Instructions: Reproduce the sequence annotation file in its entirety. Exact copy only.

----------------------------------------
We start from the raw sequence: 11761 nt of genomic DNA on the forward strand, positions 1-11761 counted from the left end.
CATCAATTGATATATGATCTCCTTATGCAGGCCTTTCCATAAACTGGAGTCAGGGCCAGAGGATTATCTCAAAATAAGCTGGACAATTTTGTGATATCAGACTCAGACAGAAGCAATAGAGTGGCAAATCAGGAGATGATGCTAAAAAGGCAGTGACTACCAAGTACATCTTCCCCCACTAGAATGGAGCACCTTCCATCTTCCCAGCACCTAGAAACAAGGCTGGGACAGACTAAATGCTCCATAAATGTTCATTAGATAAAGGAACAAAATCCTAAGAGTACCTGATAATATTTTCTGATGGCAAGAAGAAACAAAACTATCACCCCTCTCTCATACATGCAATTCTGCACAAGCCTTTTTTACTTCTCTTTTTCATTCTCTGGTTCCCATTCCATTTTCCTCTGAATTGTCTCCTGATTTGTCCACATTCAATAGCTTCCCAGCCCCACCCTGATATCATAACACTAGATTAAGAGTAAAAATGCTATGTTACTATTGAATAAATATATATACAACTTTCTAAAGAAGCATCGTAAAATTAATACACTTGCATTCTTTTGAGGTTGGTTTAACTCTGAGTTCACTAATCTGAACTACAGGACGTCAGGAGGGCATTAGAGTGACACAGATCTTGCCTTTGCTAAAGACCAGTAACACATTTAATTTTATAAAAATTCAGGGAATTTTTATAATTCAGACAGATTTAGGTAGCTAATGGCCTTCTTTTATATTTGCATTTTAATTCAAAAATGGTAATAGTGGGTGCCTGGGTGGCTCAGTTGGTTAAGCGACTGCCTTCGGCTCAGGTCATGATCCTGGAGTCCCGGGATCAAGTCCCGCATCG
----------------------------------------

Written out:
We start from the raw sequence: 11761 nt of genomic DNA on the forward strand, positions 1-11761 counted from the left end.
CATCAATTGATATATGATCTCCTTATGCAGGCCTTTCCATAAACTGGAGTCAGGGCCAGAGGATTATCTCAAAATAAGCTGGACAATTTTGTGATATCAGACTCAGACAGAAGCAATAGAGTGGCAAATCAGGAGATGATGCTAAAAAGGCAGTGACTACCAAGTACATCTTCCCCCACTAGAATGGAGCACCTTCCATCTTCCCAGCACCTAGAAACAAGGCTGGGACAGACTAAATGCTCCATAAATGTTCATTAGATAAAGGAACAAAATCCTAAGAGTACCTGATAATATTTTCTGATGGCAAGAAGAAACAAAACTATCACCCCTCTCTCATACATGCAATTCTGCACAAGCCTTTTTTACTTCTCTTTTTCATTCTCTGGTTCCCATTCCATTTTCCTCTGAATTGTCTCCTGATTTGTCCACATTCAATAGCTTCCCAGCCCCACCCTGATATCATAACACTAGATTAAGAGTAAAAATGCTATGTTACTATTGAATAAATATATATACAACTTTCTAAAGAAGCATCGTAAAATTAATACACTTGCATTCTTTTGAGGTTGGTTTAACTCTGAGTTCACTAATCTGAACTACAGGACGTCAGGAGGGCATTAGAGTGACACAGATCTTGCCTTTGCTAAAGACCAGTAACACATTTAATTTTATAAAAATTCAGGGAATTTTTATAATTCAGACAGATTTAGGTAGCTAATGGCCTTCTTTTATATTTGCATTTTAATTCAAAAATGGTAATAGTGGGTGCCTGGGTGGCTCAGTTGGTTAAGCGACTGCCTTCGGCTCAGGTCATGATCCTGGAGTCCCGGGATCAAGTCCCGCATCG